Mudskipping gobies (Periophthalminae) are among the most terrestrial of amphibious fishes. Specializations associated with terrestrial prey capture and deglutition have been studied in Periophthalmus koelreuteri by light and X-ray cinematography which permits direct visualization of pharyngeal jaw movement during deglutition. Anatomical specializations of the pharyngeal jaws are described and include depressible teeth, a large ventral process on ceratobranchial five, and muscular modifications.
Multiple terrestrial feedings occur by Periophthalmus without a return to the water, and cineradiography reveals that the buccal cavity is often filled with air during terrestrial excursions in contrast to some previous hypotheses. Transport of the prey into the oesophagus occurs primarily by anteroposterior movement of the upper pharyngeal jaw. The lower pharyngeal jaw plays a limited role in food transport and may serve primarily to hold and position prey. The bite between upper and lower pharyngeal jaws occurs between the anterior teeth, and both jaws are protracted together during raking of food into the oesophagus. Functional specializations correlated with terrestrial feeding include obligatory use of pharyngeal jaws for swallowing even small prey items and positioning of the prey in the pharynx by pharyngeal jaw and hyoid movements alone.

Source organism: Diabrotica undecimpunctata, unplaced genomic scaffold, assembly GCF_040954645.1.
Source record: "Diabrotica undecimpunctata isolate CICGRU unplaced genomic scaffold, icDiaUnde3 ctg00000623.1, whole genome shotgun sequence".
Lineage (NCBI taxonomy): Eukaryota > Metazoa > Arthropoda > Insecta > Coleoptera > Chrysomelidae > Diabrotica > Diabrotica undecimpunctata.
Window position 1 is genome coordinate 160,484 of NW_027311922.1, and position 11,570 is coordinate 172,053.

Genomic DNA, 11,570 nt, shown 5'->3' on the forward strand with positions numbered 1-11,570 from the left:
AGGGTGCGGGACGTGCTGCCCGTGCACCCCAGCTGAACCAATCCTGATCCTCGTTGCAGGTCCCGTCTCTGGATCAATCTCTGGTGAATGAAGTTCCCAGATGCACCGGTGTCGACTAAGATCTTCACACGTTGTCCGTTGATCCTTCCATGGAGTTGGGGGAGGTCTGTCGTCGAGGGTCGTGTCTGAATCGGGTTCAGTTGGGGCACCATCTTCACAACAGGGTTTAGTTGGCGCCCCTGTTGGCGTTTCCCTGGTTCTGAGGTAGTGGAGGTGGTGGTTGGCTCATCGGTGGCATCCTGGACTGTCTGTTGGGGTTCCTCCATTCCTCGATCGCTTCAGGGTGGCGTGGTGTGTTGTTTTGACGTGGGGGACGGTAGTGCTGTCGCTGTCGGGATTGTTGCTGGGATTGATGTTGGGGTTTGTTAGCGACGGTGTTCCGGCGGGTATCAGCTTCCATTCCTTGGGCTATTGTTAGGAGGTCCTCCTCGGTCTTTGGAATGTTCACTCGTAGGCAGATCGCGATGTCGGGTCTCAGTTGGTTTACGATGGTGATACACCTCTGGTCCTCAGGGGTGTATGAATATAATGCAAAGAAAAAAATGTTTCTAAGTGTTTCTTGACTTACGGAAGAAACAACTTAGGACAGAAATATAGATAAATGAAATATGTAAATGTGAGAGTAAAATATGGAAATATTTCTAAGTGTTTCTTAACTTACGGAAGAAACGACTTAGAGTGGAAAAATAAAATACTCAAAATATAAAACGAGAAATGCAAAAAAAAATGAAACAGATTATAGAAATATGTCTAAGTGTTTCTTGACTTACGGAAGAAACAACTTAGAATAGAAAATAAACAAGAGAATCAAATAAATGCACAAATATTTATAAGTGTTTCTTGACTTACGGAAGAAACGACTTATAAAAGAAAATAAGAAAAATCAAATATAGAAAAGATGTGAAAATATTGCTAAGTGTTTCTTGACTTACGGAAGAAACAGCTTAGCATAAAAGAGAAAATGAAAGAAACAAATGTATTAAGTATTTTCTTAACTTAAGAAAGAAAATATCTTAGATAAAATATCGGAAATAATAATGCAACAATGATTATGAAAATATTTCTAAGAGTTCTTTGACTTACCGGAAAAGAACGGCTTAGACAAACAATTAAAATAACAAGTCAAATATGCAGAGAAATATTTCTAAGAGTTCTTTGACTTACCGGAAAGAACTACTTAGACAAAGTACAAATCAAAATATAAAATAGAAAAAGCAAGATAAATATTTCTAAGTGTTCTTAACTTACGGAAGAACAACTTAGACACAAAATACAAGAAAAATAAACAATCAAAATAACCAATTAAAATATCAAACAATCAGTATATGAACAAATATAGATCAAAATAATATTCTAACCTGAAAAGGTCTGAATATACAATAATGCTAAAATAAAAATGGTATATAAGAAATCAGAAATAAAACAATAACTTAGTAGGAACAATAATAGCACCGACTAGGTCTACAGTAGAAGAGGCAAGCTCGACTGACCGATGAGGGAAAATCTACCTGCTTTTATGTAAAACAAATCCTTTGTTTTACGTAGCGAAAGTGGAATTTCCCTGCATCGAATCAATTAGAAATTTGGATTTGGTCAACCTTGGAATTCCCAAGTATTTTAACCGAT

This analysis of terrestrial feeding allows hypotheses of design constraints imposed by the aquatic medium on fishes to be raised and tested.